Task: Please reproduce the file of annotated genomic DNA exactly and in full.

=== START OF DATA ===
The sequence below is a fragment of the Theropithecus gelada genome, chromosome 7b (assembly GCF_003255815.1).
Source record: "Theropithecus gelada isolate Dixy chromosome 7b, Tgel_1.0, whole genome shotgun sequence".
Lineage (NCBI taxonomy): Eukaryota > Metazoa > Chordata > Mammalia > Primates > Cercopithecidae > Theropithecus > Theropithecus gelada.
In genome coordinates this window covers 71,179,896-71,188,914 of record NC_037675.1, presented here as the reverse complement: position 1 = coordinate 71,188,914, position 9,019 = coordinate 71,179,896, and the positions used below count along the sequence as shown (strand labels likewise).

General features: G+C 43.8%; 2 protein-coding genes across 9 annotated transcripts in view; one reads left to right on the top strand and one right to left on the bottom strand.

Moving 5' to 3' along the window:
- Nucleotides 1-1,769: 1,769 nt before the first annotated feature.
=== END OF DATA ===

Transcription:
The sequence below is a fragment of the Theropithecus gelada genome, chromosome 7b (assembly GCF_003255815.1).
Source record: "Theropithecus gelada isolate Dixy chromosome 7b, Tgel_1.0, whole genome shotgun sequence".
Lineage (NCBI taxonomy): Eukaryota > Metazoa > Chordata > Mammalia > Primates > Cercopithecidae > Theropithecus > Theropithecus gelada.
In genome coordinates this window covers 71,179,896-71,188,914 of record NC_037675.1, presented here as the reverse complement: position 1 = coordinate 71,188,914, position 9,019 = coordinate 71,179,896, and the positions used below count along the sequence as shown (strand labels likewise).

General features: G+C 43.8%; 2 protein-coding genes across 9 annotated transcripts in view; one reads left to right on the top strand and one right to left on the bottom strand.

Moving 5' to 3' along the window:
- Nucleotides 1-1,769: 1,769 nt before the first annotated feature.